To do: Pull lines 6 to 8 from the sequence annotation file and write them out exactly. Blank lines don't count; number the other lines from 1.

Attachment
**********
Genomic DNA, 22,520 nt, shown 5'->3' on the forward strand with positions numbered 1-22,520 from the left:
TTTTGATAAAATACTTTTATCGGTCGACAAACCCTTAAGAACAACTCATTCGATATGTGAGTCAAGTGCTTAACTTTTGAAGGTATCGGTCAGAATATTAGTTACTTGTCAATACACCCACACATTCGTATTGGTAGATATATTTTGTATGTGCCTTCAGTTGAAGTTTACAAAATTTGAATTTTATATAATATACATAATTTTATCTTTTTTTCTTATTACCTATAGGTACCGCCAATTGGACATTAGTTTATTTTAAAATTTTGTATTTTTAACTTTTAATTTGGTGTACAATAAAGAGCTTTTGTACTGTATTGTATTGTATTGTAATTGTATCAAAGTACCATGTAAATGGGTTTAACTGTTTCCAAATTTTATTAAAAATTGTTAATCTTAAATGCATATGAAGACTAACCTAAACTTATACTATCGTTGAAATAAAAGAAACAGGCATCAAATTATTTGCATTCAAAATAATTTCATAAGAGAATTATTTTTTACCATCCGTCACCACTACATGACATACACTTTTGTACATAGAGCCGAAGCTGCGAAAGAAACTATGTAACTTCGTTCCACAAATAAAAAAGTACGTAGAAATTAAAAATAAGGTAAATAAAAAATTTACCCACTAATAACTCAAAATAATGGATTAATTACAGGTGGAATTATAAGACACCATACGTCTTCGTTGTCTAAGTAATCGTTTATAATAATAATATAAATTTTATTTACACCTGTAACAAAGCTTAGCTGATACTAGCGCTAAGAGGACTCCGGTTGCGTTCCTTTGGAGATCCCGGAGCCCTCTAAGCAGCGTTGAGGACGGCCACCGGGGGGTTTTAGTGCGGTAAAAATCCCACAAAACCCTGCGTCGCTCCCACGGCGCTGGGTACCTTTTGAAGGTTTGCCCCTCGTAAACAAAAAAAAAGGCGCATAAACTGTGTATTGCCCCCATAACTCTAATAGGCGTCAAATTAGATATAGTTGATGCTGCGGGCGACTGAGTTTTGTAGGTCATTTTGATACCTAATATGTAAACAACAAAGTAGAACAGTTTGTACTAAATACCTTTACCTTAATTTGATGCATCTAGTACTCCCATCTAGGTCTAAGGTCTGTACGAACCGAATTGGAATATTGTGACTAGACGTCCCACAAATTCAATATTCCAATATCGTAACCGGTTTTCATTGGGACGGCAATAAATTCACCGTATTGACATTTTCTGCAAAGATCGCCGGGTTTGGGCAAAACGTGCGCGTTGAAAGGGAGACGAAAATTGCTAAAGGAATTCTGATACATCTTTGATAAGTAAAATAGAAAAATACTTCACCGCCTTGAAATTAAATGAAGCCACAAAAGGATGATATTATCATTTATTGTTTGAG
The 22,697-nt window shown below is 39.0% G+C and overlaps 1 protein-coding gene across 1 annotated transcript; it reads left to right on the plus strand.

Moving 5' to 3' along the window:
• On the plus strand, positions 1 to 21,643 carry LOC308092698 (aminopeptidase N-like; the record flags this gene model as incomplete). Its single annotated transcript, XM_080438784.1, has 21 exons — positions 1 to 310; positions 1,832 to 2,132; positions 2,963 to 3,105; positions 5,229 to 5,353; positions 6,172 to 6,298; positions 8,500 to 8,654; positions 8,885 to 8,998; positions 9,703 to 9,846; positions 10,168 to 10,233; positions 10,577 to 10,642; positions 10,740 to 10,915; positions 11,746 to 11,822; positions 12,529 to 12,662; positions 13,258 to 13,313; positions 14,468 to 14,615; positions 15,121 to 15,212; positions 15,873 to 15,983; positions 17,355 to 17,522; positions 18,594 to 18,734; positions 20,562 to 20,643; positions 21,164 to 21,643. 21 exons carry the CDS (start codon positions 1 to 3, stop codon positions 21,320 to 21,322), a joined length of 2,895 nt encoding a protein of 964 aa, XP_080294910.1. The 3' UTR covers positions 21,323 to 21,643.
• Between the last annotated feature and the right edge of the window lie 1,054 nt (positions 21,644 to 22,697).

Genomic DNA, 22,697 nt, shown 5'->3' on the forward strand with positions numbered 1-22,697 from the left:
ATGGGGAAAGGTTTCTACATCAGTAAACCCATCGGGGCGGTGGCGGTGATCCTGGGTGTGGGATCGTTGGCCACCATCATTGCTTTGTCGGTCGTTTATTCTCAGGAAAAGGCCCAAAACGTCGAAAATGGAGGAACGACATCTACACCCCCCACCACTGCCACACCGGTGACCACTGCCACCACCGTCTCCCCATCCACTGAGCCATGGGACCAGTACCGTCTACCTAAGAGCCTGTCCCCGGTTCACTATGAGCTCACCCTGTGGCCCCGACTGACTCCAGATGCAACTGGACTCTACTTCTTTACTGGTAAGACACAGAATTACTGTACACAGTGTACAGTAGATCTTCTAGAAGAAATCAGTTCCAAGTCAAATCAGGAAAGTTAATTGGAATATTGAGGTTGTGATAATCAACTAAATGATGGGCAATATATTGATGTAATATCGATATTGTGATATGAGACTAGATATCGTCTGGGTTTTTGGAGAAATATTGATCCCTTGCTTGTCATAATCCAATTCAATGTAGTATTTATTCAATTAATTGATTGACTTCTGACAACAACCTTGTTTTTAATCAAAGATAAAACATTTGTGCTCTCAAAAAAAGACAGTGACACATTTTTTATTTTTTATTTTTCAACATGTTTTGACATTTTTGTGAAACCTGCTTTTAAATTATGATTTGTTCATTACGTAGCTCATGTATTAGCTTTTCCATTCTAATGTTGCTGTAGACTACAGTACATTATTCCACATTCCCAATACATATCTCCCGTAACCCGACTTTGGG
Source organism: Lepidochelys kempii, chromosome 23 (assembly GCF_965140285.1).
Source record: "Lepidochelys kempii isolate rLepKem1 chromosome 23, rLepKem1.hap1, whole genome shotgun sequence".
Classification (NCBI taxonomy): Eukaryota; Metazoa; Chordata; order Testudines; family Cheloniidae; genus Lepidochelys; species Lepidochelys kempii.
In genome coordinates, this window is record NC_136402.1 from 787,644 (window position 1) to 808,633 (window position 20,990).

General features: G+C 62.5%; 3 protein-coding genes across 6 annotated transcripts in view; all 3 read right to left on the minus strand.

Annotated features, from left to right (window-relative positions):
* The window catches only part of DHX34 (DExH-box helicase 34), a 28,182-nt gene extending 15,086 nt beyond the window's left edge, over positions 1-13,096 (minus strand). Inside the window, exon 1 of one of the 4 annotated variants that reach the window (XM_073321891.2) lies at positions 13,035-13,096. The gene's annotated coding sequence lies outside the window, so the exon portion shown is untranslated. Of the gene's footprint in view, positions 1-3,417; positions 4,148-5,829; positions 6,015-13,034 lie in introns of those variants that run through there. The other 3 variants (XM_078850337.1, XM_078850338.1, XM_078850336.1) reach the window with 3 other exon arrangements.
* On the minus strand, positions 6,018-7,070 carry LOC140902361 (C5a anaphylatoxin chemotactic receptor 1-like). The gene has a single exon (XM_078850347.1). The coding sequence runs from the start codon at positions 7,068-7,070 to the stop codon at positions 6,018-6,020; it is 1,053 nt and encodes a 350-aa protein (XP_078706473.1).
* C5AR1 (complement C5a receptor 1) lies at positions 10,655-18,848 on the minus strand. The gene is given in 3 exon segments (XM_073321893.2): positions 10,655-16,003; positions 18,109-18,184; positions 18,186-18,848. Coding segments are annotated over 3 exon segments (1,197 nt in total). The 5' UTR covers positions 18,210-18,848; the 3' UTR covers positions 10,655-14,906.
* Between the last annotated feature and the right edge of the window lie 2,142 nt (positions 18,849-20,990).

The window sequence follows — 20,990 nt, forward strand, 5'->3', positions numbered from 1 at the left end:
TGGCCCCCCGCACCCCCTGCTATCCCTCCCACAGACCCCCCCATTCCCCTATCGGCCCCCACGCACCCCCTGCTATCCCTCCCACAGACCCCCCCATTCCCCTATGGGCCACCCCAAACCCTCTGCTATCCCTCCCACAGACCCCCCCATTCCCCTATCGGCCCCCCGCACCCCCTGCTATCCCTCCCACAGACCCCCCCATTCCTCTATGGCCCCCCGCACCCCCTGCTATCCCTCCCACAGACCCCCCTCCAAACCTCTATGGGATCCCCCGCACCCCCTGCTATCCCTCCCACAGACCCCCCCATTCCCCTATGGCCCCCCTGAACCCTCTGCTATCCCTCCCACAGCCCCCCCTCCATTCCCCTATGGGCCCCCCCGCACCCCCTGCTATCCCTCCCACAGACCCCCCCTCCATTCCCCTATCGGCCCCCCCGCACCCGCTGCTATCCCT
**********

• Between the last annotated feature and the right edge of the window lie 1,054 nt (positions 21,644 to 22,697).

Genomic DNA, 22,697 nt, shown 5'->3' on the forward strand with positions numbered 1-22,697 from the left:
ATGGGGAAAGGTTTCTACATCAGTAAACCCATCGGGGCGGTGGCGGTGATCCTGGGTGTGGGATCGTTGGCCACCATCATTGCTTTGTCGGTCGTTTATTCTCAGGAAAAGGCCCAAAACGTCGAAAATGGAGGAACGACATCTACACCCCCCACCACTGCCACACCGGTGACCACTGCCACCACCGTCTCCCCATCCACTGAGCCATGGGACCAGTACCGTCTACCTAAGAGCCTGTCCCCGGTTCACTATGAGCTCACCCTGTGGCCCCGACTGACTCCAGATGCAACTGGACTCTACTTCTTTACTGGTAAGACACAGAATTACTGTACACAGTGTACAGTAGATCTTCTAGAAGAAATCAGTTCCAAGTCAAATCAGGAAAGTTAATTGGAATATTGAGGTTGTGATAATCAACTAAATGATGGGCAATATATTGATGTAATATCGATATTGTGATATGAGACTAGATATCGTCTGGGTTTTTGGAGAAATATTGATCCCTTGCTTGTCATAATCCAATTCAATGTAGTATTTATTCAATTAATTGATTGACTTCTGACAACAACCTTGTTTTTAATCAAAGATAAAACATTTGTGCTCTCAAAAAAAGACAGTGACACATTTTTTATTTTTTATTTTTCAACATGTTTTGACATTTTTGTGAAACCTGCTTTTAAATTATGATTTGTTCATTACGTAGCTCATGTATTAGCTTTTCCATTCTAATGTTGCTGTAGACTACAGTACATTATTCCACATTCCCAATACATATCTCCCGTAACCCGACTTTGGG